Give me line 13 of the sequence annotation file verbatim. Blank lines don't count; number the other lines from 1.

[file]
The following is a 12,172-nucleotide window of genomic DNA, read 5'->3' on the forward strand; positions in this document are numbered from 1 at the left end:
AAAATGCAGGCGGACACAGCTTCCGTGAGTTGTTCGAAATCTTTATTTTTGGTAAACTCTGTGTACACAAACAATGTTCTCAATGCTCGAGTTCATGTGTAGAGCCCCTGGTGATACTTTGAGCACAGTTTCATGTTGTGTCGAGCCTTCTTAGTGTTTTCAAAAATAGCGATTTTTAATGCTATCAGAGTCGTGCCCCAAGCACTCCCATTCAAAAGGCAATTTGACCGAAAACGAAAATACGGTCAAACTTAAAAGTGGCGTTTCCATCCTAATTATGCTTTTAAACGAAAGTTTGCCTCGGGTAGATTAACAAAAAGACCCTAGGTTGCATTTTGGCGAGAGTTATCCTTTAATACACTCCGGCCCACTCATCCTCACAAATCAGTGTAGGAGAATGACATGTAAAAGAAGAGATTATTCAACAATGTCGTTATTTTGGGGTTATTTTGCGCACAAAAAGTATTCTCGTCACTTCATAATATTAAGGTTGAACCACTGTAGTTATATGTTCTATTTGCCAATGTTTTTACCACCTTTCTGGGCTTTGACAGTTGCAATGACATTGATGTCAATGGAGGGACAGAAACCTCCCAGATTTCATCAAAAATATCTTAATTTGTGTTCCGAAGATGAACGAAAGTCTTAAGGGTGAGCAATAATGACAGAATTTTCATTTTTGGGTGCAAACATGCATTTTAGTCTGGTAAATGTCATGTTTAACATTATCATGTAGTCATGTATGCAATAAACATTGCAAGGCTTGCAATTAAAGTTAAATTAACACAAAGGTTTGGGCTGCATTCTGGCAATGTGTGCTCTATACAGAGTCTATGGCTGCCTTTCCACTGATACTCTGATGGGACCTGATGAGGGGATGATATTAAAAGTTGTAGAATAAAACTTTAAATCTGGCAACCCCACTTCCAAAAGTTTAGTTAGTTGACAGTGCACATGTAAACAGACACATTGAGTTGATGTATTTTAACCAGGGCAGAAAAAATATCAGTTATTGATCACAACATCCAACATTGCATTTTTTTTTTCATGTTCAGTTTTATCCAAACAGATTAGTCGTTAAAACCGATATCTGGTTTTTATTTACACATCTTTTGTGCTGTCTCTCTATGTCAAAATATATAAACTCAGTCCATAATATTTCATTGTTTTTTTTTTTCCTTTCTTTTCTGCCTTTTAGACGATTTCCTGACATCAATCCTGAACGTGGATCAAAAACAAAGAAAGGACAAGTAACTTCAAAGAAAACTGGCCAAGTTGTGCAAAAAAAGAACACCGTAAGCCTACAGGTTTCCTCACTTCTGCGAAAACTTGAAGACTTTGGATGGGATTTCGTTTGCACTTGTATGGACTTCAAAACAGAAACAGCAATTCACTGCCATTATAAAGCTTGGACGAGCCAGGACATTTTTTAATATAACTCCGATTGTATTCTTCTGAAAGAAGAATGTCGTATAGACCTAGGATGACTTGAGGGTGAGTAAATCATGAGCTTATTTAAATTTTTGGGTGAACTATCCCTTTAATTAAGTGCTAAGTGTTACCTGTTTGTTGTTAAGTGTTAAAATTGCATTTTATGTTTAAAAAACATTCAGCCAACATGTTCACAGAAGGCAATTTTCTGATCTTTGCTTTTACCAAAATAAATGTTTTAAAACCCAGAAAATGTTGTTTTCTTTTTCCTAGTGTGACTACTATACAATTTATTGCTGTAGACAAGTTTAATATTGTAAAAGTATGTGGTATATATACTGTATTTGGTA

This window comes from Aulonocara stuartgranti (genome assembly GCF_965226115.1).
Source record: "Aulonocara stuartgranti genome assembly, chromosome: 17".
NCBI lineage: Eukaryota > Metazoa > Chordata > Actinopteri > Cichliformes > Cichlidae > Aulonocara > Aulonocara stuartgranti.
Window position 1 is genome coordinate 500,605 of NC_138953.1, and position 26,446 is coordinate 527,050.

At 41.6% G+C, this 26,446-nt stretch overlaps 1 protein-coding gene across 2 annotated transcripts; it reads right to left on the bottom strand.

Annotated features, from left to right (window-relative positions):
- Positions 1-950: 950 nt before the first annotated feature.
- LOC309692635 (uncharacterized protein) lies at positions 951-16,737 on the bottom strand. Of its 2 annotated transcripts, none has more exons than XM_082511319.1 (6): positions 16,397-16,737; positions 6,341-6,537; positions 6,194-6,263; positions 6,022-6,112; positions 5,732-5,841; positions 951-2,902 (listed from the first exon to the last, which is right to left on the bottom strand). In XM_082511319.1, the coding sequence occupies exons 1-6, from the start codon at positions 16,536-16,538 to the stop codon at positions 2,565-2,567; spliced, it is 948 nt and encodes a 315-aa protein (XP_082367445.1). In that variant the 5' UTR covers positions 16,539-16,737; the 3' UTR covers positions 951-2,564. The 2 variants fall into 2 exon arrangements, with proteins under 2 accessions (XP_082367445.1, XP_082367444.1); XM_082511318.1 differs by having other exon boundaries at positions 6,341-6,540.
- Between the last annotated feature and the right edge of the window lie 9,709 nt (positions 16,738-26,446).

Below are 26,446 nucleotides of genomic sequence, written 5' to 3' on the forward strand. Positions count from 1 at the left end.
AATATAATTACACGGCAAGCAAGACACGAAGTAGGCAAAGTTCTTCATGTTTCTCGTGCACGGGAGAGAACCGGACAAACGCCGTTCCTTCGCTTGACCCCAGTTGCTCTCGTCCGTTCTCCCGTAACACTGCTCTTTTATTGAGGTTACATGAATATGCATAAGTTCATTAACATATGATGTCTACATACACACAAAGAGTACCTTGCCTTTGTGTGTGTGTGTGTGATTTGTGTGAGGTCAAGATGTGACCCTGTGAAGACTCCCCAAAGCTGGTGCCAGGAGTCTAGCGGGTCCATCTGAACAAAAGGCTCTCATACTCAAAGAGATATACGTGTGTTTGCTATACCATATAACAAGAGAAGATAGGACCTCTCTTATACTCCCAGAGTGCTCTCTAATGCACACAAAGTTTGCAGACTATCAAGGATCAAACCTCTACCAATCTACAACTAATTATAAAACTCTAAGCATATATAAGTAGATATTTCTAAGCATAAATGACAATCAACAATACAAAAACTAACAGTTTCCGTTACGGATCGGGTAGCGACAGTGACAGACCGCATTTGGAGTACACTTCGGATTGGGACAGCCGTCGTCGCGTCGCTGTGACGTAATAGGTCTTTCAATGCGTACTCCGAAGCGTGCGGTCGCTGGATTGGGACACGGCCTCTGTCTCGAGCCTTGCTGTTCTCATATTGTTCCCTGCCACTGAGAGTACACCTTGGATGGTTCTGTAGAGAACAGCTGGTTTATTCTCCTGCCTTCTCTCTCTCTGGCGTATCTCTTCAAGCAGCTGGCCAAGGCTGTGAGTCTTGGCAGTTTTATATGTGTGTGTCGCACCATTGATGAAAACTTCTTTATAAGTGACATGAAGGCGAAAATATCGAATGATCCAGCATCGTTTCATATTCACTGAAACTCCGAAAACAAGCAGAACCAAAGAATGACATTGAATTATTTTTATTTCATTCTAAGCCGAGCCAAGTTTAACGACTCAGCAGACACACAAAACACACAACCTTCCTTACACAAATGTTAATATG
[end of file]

AATATAATTACACGGCAAGCAAGACACGAAGTAGGCAAAGTTCTTCATGTTTCTCGTGCACGGGAGAGAACCGGACAAACGCCGTTCCTTCGCTTGACCCCAGTTGCTCTCGTCCGTTCTCCCGTAACACTGCTCTTTTATTGAGGTTACATGAATATGCATAAGTTCATTAACATATGATGTCTACATACACACAAAGAGTACCTTGCCTTTGTGTGTGTGTGTGTGATTTGTGTGAGGTCAAGATGTGACCCTGTGAAGACTCCCCAAAGCTGGTGCCAGGAGTCTAGCGGGTCCATCTGAACAAAAGGCTCTCATACTCAAAGAGATATACGTGTGTTTGCTATACCATATAACAAGAGAAGATAGGACCTCTCTTATACTCCCAGAGTGCTCTCTAATGCACACAAAGTTTGCAGACTATCAAGGATCAAACCTCTACCAATCTACAACTAATTATAAAACTCTAAGCATATATAAGTAGATATTTCTAAGCATAAATGACAATCAACAATACAAAAACTAACAGTTTCCGTTACGGATCGGGTAGCGACAGTGACAGACCGCATTTGGAGTACACTTCGGATTGGGACAGCCGTCGTCGCGTCGCTGTGACGTAATAGGTCTTTCAATGCGTACTCCGAAGCGTGCGGTCGCTGGATTGGGACACGGCCTCTGTCTCGAGCCTTGCTGTTCTCATATTGTTCCCTGCCACTGAGAGTACACCTTGGATGGTTCTGTAGAGAACAGCTGGTTTATTCTCCTGCCTTCTCTCTCTCTGGCGTATCTCTTCAAGCAGCTGGCCAAGGCTGTGAGTCTTGGCAGTTTTATATGTGTGTGTCGCACCATTGATGAAAACTTCTTTATAAGTGACATGAAGGCGAAAATATCGAATGATCCAGCATCGTTTCATATTCACTGAAACTCCGAAAACAAGCAGAACCAAAGAATGACATTGAATTATTTTTATTTCATTCTAAGCCGAGCCAAGTTTAACGACTCAGCAGACACACAAAACACACAACCTTCCTTACACAAATGTTAATATG